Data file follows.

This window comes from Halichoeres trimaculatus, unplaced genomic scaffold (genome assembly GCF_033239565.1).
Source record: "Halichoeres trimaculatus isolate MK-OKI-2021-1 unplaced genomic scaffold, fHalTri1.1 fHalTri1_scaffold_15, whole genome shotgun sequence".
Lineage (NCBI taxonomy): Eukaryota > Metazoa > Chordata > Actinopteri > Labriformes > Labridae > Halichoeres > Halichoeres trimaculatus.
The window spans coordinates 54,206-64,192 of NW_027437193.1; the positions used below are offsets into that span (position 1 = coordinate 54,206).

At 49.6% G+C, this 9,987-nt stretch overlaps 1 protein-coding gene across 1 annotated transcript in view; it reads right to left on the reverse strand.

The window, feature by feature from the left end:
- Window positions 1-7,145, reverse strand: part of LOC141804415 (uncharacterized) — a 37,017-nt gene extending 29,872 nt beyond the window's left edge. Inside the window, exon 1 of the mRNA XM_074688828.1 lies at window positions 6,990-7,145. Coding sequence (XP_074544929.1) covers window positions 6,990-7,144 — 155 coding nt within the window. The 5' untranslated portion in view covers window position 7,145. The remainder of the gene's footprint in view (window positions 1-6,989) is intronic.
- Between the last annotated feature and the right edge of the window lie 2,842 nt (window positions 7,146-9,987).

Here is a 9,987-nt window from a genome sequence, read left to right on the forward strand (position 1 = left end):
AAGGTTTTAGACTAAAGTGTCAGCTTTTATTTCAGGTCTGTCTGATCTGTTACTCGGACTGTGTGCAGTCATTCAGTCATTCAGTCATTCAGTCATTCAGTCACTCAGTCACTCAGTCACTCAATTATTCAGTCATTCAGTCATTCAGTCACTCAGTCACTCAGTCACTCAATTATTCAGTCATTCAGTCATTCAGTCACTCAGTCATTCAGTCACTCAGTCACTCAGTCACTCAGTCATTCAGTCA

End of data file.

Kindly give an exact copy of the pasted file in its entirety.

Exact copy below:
This window comes from Halichoeres trimaculatus, unplaced genomic scaffold (genome assembly GCF_033239565.1).
Source record: "Halichoeres trimaculatus isolate MK-OKI-2021-1 unplaced genomic scaffold, fHalTri1.1 fHalTri1_scaffold_15, whole genome shotgun sequence".
Lineage (NCBI taxonomy): Eukaryota > Metazoa > Chordata > Actinopteri > Labriformes > Labridae > Halichoeres > Halichoeres trimaculatus.
The window spans coordinates 54,206-64,192 of NW_027437193.1; the positions used below are offsets into that span (position 1 = coordinate 54,206).

At 49.6% G+C, this 9,987-nt stretch overlaps 1 protein-coding gene across 1 annotated transcript in view; it reads right to left on the reverse strand.

The window, feature by feature from the left end:
- Window positions 1-7,145, reverse strand: part of LOC141804415 (uncharacterized) — a 37,017-nt gene extending 29,872 nt beyond the window's left edge. Inside the window, exon 1 of the mRNA XM_074688828.1 lies at window positions 6,990-7,145. Coding sequence (XP_074544929.1) covers window positions 6,990-7,144 — 155 coding nt within the window. The 5' untranslated portion in view covers window position 7,145. The remainder of the gene's footprint in view (window positions 1-6,989) is intronic.
- Between the last annotated feature and the right edge of the window lie 2,842 nt (window positions 7,146-9,987).

Here is a 9,987-nt window from a genome sequence, read left to right on the forward strand (position 1 = left end):
AAGGTTTTAGACTAAAGTGTCAGCTTTTATTTCAGGTCTGTCTGATCTGTTACTCGGACTGTGTGCAGTCATTCAGTCATTCAGTCATTCAGTCATTCAGTCACTCAGTCACTCAGTCACTCAATTATTCAGTCATTCAGTCATTCAGTCACTCAGTCACTCAGTCACTCAATTATTCAGTCATTCAGTCATTCAGTCACTCAGTCATTCAGTCACTCAGTCACTCAGTCACTCAGTCATTCAGTCA